I can't even describe the wonderful mentalness of this cat. I lived with him and El for two years before moving to the Twin Cities, and life was always interesting with him. The cat who could hear a tuna can being opened over a blasting stereo, no matter where he was in the house. A big Creamcicle-colored, bad tempered, vengeful demon cat who got pissed off every time you'd sneeze, said "hmmm?" upon entering every room, and would lie in wait if you really pissed him off to ambush your feet as you rounded a corner or passed the couch. A cat with a strange fetish for biting the back of your head just hard enough to let you know he's there, who'd steal your space on the couch and look at you with his proverbial eyebrow raised as if to say "yeah, I stole your spot. What exactly do you think you can do about it?" A cat who had strange hair fetishes (eating it out of a brush, rolling in it if you lay on the floor, etc etc). Who left sweaty pawprints on the table at the vet's office, and purred when you took his temperature (hey, he WAS born in San Francisco).
Say we're silly for crying over a cat if you like, but this boy had more personality than most people I know.
Goodbye Snaggy. I hope heaven includes plenty of open cans of tunafish. I'll miss you!
Sunday, January 18, 2004
The TV movie Attila was on again tonight. As always, any story of "barbarians" attacking Rome catches my interest, especially when I've done research on the subject and know generally where the movie differs from what we know of reality. Why the "Scourge of God" title? Attila and his army nearly conquered the entire European continent (barring eastern Germany/Poland, where the Germanic tribes were so tough Rome never really conquered them), was less than a day's ride from destroying Rome itself, and seemed unstoppable.
Of course, this all happened long after Constantine converted the Empire to Christianity, so when Pope Leo (then just a priest, not yet Pope) rode out to meet Attila and "convinced" him to turn back it went down in the history books as a miracle. And, the church (as the church is wont to do) grabbed the opportunity to gain a bit more control over the Emperor via convincing the general populace that God stopped the heathen barbarians from destroying Rome.
What bullshit. In reality, Leo probably just pointed out the current situation to the Great King Attila: winter was coming on quickly and their supply trains would be hindered. Ancient wars rarely, if ever, extended into the winter months for just that reason. Even garrisoned Legions hunkered down during the cold months, because the supply trains were nearly stopped and they needed to stay close to base to survive. Attila went home, deep into his safe territory , to wait out the coldest months.
In truth, Attila was perhaps the most charismatic leader in quite some time, and also a canny tactician. He alone managed to unite the Hun tribes toward something greater than survival, his expanding empire stretched from Constantinople (which paid him yearly tribute, a fitting turn of the Wheel of Fate, Rome paying tribute instead of collecting it) to quite far into Western Europe.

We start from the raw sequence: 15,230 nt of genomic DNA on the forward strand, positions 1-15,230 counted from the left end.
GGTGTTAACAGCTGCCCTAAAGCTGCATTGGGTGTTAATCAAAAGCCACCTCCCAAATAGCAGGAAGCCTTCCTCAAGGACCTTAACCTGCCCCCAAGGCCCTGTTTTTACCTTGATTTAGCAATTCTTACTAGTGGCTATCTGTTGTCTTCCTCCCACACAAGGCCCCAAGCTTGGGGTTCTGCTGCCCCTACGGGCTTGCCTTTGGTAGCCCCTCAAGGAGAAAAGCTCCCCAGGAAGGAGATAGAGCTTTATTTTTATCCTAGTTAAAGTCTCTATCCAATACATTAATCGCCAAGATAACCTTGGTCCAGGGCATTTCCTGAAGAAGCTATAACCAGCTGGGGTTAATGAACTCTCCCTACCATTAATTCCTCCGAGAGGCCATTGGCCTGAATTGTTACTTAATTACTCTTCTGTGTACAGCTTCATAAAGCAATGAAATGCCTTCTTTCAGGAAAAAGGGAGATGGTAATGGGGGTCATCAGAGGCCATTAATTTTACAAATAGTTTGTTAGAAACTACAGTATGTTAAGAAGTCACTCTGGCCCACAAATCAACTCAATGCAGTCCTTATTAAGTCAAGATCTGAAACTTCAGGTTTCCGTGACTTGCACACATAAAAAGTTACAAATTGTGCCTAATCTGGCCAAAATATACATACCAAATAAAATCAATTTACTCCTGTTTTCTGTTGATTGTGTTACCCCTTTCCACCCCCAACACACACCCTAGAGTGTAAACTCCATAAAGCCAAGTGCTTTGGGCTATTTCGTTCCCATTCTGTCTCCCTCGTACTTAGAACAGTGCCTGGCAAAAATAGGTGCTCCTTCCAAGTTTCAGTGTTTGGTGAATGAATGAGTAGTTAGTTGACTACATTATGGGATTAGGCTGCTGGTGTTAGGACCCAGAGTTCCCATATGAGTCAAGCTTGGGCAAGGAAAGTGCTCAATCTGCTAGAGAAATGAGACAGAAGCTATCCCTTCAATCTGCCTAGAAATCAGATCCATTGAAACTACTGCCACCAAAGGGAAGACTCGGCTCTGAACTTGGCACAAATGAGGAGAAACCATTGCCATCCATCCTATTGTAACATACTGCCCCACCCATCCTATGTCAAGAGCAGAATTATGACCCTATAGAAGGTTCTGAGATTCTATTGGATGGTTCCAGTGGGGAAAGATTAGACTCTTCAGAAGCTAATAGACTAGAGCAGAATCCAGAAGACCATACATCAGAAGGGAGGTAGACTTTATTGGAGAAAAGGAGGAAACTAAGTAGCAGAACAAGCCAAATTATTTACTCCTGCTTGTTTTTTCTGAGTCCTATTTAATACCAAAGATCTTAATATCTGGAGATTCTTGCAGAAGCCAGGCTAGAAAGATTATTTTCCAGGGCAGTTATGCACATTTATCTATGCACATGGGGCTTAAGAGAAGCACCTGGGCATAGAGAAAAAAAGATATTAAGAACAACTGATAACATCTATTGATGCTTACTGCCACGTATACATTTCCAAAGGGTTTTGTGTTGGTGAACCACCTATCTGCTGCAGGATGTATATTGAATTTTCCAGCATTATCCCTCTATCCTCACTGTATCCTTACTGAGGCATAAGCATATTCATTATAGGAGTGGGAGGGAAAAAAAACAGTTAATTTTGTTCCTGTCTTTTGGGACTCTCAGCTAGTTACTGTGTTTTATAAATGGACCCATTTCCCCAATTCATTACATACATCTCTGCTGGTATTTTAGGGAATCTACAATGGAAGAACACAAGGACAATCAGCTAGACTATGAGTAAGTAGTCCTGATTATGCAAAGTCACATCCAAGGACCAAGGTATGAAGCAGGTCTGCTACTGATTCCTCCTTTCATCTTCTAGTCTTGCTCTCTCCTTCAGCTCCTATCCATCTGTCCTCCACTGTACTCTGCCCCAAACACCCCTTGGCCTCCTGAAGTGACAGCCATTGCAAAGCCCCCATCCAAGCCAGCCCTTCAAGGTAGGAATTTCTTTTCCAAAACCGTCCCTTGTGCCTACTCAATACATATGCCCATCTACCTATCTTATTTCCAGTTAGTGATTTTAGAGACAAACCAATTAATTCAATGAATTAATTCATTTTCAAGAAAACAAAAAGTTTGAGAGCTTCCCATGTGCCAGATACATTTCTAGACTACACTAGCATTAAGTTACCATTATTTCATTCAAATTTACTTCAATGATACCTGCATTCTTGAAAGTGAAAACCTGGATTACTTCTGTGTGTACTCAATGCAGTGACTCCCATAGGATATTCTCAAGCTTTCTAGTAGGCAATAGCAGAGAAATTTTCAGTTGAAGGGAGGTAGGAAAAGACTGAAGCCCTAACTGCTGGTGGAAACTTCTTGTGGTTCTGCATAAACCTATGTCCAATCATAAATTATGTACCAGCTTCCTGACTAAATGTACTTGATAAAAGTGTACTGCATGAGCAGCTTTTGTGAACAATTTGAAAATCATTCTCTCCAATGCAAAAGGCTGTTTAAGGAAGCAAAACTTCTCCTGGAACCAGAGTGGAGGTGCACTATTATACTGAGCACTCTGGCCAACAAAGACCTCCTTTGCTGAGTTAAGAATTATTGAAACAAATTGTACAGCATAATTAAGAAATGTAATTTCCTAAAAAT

I find it funny that historians (the History Channel is putting this on as "movies in time" and alternating the film with snippets of history in commercial breaks) so quickly dismiss the fiction of the story. The fact is no one knows much about the way Attila grew up, no one knows a hell of a lot until AFTER he became king. Then we have records, written Roman records, from emissaries sent to Attila's court. By all accounts, said emissaries were quite impressed by the barbarian king's manners, strong sense of justice and fairness, intelligence and honor.
The question remains, what would've happened if Attila hadn't died on his wedding night to Ildico? What if he'd lived on to whittle away at the Empire and gain Hun strength? Would his children have been able to continue his successes? They weren't able to after his wedding night, but perhaps they were too young, the Huns still held together more by mysticism and charisma, less by law. Yet it seemed Attila was on his way to creating a code of laws, of justice, of a government capable of sustaining a kingdom after the king dies. The film ends with Ildico poisoning Attila on their wedding night, causing him to bleed to death internally. The history books recorded his death as a bloody nose. The movie may be wrong, but that fiction makes much more sense than history, which was (of course) written by the victors. Would the Roman historian writing about this moment in time really admit the much feared King of the Huns was assassinated because Rome couldn't beat him in open battle? If Attila had lived and continued to conquer would the Church still have so much power? Would Italian, French, and Spanish have more Hungarian linguistic roots instead of Latin? Who knows?
Makes a nifty idea for an alternative history, though, doesn't it...
Saturday, January 03, 2004
For me to not have kids. Unfortunately this is not my own creation: must give credit to my favorite author, Mercedes Lackey. I highly recommend her to anyone who enjoys fantasy. Montoban, you should enjoy this one. Heehee
"That's not a child, it's a stomach with a warhorn attached to one end, and a mechanism that produces more excrement than a full-grown cow attached to the other."
Ah, the joy of babies.